Uninterrupted Cheerfulness

Joseph Addison was a British essayist, journalist, politician, and reformer who lived during the days of Wesley and Watts. He’s most remembered today for his essays, what we would call today newspaper columns. One of his best is on the subject of Christian Piety—the need for Christians to be cheerful. Here is what he wrote:

About an age ago it was the fashion in England, for everyone that would be thought religious to throw as much sanctity as possible into his face, and in particular to abstain from all appearances of mirth and pleasantry, which were looked up as the marks of a carnal mind. The saint was of a sorrowful countenance, and generally eaten up with spleen and melancholy…

These people, said Addison, are like the ten spies in the book of Numbers who spread gloom and discouragement. But…

Those who show us the joy, the cheerfulness, the good humor, that naturally spring up in this happy state (of Christian faith) are like the (two good spies in Numbers), bringing along with them the clusters of grapes and delicious fruits that might invite their companions into the pleasant country which produced them.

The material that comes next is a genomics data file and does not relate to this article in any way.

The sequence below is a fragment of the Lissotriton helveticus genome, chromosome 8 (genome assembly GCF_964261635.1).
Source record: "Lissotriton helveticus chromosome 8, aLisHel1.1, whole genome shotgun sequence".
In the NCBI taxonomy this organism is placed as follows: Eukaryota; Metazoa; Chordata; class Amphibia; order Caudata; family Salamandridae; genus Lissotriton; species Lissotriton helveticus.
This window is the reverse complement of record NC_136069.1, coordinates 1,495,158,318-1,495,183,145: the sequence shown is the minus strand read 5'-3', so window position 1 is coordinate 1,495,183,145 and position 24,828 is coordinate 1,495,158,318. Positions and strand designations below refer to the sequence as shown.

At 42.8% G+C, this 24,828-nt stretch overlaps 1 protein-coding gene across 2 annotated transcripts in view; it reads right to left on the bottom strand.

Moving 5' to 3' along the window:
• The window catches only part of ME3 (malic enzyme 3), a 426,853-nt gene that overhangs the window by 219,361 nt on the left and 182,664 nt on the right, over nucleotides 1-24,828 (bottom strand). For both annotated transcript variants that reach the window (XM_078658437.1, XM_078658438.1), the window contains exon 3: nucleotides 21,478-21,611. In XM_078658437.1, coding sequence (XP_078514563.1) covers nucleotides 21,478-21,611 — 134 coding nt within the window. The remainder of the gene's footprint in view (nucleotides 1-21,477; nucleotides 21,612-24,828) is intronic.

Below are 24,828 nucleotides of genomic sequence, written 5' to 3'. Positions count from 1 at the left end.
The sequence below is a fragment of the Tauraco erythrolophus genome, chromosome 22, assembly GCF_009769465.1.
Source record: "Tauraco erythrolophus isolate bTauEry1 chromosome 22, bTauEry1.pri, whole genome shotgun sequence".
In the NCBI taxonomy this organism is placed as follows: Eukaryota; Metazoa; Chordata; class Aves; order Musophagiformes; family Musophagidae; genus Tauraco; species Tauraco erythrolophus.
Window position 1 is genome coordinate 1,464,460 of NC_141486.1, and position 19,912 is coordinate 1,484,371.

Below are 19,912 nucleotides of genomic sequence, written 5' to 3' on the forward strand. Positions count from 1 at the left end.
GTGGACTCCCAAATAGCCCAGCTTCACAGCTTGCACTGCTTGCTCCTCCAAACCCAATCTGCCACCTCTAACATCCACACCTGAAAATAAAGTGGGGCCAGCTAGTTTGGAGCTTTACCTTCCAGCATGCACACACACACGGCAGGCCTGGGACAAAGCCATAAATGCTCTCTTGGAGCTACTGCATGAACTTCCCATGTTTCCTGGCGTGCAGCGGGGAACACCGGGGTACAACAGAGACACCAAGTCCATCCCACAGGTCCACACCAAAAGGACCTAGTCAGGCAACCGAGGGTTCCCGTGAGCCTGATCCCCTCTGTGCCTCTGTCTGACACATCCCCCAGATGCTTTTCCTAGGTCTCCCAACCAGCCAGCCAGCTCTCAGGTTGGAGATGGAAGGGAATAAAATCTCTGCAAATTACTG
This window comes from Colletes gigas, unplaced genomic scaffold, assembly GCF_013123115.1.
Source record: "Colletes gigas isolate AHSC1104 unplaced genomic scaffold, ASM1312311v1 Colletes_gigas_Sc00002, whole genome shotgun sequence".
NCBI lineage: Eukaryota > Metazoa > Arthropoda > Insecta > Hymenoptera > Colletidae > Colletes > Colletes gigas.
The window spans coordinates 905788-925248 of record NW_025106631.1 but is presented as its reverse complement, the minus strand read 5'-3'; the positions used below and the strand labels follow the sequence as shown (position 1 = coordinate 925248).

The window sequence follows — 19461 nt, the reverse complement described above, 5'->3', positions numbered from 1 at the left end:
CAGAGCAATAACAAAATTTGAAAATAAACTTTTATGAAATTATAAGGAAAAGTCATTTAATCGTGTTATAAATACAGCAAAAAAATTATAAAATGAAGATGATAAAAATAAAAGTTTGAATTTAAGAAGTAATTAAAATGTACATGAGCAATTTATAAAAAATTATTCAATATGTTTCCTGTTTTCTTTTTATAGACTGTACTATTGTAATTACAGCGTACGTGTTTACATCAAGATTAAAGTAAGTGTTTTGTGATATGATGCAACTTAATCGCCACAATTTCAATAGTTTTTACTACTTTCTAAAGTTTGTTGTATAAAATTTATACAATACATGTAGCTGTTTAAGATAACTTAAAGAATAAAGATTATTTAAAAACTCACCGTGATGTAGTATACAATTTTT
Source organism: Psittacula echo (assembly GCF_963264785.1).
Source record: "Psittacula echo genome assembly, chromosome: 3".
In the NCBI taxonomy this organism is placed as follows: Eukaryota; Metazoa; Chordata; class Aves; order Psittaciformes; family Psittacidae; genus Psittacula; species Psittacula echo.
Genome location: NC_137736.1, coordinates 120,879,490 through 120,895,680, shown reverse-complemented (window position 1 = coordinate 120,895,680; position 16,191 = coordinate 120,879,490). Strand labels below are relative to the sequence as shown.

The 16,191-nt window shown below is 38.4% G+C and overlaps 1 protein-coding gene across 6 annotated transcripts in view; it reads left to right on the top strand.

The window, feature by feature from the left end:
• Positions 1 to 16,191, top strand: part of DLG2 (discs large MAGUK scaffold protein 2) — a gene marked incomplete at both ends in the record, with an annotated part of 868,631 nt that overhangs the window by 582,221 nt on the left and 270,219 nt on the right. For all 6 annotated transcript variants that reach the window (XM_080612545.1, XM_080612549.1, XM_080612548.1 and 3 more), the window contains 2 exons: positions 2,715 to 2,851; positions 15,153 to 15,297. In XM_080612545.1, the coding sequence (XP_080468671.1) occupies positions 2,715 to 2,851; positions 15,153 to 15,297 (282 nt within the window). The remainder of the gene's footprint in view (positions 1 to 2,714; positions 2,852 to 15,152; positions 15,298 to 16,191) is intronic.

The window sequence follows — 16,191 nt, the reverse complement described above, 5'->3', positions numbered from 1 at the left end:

He continued: The contemplation of the divine Being and the exercise of virtue are, in their own nature, so far from excluding all gladness of heart that they are perpetual sources of it. In a word, the true spirit of religion cheers as well as composes the soul; it banishes indeed all levity of behavior, all vicious and dissolute mirth, but in exchange fills the mind with a perpetual serenity, uninterrupted cheerfulness, and a habitual inclination to please others, as well as to be pleased in itself.[1]

[1] Joseph Addison, Baron Thomas Babington, Select Essays of Addison, Edited by Samuel Thurber (Boston: Allyn and Bacon, 1892),197-200